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Re: Knives Out (Rian Johnson, 2019)

#31 Post by Nasir007 » Sun Nov 24, 2019 1:35 am

This is a curious film. It is actually not what it is advertised to be. This is NOT a whodunit or a murder mystery. Certainly not in the traditional sense because
SpoilerShow
in fact it is revealed very early early on who does it - literally as soon as within Act 1 or the equivalent. The plot in actuality hinges on a common law legal technicality. Which is an interesting approach to the genre.

The script is certainly clever in portions. And to the movie's credit - the entire immigration or political angle feels organically integrated into the plot rather than being mere window dressing. But I did find the final reveal underwhelming - precisely because of the way it is structured. There is a dearth of intrigue because of the choice the movie makes to show its cards early on. I think perhaps holding on to the Act 1 reveal for longer might have helped generate more suspense.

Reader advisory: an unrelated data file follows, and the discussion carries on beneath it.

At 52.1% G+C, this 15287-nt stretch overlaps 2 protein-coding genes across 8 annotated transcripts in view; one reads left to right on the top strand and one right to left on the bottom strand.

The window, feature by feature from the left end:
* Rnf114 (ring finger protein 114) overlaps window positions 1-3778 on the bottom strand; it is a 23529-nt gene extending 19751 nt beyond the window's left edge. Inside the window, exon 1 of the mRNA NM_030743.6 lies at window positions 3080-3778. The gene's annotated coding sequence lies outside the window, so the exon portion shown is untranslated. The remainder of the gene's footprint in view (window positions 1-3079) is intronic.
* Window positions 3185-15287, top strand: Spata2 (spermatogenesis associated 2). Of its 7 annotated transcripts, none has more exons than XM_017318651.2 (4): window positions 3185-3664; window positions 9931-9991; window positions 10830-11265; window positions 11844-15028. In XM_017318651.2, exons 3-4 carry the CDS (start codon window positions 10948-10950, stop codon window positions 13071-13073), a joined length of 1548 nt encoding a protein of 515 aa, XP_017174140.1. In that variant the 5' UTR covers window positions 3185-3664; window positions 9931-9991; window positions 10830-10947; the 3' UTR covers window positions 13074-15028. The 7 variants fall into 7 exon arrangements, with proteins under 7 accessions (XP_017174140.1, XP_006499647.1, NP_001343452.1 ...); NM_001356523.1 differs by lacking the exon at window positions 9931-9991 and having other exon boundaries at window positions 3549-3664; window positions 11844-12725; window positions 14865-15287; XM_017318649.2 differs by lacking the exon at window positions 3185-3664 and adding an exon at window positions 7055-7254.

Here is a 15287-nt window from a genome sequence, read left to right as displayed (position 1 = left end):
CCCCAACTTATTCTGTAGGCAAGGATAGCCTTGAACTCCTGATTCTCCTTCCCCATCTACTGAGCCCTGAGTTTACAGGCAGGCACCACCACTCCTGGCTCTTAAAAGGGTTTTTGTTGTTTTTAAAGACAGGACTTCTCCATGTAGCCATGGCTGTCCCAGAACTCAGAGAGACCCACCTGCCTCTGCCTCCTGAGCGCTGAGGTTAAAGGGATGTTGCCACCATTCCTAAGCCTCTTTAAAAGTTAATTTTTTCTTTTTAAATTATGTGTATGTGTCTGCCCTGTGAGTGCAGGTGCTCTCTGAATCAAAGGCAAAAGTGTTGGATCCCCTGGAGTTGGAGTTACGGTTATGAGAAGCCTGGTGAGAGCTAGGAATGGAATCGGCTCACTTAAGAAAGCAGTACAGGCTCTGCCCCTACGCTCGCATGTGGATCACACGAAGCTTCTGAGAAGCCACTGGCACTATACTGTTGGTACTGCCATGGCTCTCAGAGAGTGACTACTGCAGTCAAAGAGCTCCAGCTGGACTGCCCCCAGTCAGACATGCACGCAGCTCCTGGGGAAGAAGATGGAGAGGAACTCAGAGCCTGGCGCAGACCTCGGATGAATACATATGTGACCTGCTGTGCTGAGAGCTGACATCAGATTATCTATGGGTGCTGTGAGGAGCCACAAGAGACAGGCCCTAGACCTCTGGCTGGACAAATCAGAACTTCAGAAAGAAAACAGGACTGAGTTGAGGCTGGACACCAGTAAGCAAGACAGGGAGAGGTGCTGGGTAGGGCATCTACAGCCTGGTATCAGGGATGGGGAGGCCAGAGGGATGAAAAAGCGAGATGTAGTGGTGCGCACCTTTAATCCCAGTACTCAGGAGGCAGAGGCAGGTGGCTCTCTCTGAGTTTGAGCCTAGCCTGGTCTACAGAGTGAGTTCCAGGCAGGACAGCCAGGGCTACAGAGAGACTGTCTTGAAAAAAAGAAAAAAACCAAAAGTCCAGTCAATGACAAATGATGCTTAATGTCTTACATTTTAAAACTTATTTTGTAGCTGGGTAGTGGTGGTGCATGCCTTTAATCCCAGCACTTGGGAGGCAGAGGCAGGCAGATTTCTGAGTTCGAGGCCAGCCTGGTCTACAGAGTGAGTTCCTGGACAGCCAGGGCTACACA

The actors are all very entertaining and very good. Of course everyone is outrageously hamming - but that's part of the fun. They are all keyed into the tone Johnson is going for here. Johnson admirably keeps a light tone throughout. Some jokes are indeed hilarious.

You also have to admire the sense of social justice pervading the film that Johnson orchestrates. It is quite affirming - though I think that point could have been made more powerful by making a different casting choice for the lead role.

Overall this is fun but don't look too deep under the hood as it might fall apart if you subject it to too much scrutiny. It is harmless and for the most part entertaining.